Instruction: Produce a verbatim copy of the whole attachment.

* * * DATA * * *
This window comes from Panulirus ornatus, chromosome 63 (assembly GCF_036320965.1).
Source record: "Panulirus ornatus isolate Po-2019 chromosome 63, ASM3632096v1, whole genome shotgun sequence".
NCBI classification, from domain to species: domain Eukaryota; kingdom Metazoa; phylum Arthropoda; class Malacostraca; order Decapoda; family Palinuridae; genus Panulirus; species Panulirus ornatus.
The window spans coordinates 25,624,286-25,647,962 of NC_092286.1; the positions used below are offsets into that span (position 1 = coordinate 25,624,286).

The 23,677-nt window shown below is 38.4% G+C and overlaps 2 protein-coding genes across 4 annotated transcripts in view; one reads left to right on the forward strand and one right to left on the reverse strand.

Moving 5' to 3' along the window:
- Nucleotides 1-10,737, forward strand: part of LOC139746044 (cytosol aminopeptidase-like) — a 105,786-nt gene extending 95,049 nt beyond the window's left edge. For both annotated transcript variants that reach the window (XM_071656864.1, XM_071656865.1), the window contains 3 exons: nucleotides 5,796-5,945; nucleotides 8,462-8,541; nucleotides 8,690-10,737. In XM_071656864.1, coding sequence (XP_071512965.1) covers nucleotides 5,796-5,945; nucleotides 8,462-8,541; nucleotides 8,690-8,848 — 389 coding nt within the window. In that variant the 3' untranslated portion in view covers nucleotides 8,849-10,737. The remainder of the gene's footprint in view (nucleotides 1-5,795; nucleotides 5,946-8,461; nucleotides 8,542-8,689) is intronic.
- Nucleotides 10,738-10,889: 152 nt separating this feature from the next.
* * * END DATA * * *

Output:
This window comes from Panulirus ornatus, chromosome 63 (assembly GCF_036320965.1).
Source record: "Panulirus ornatus isolate Po-2019 chromosome 63, ASM3632096v1, whole genome shotgun sequence".
NCBI classification, from domain to species: domain Eukaryota; kingdom Metazoa; phylum Arthropoda; class Malacostraca; order Decapoda; family Palinuridae; genus Panulirus; species Panulirus ornatus.
The window spans coordinates 25,624,286-25,647,962 of NC_092286.1; the positions used below are offsets into that span (position 1 = coordinate 25,624,286).

The 23,677-nt window shown below is 38.4% G+C and overlaps 2 protein-coding genes across 4 annotated transcripts in view; one reads left to right on the forward strand and one right to left on the reverse strand.

Moving 5' to 3' along the window:
- Nucleotides 1-10,737, forward strand: part of LOC139746044 (cytosol aminopeptidase-like) — a 105,786-nt gene extending 95,049 nt beyond the window's left edge. For both annotated transcript variants that reach the window (XM_071656864.1, XM_071656865.1), the window contains 3 exons: nucleotides 5,796-5,945; nucleotides 8,462-8,541; nucleotides 8,690-10,737. In XM_071656864.1, coding sequence (XP_071512965.1) covers nucleotides 5,796-5,945; nucleotides 8,462-8,541; nucleotides 8,690-8,848 — 389 coding nt within the window. In that variant the 3' untranslated portion in view covers nucleotides 8,849-10,737. The remainder of the gene's footprint in view (nucleotides 1-5,795; nucleotides 5,946-8,461; nucleotides 8,542-8,689) is intronic.
- Nucleotides 10,738-10,889: 152 nt separating this feature from the next.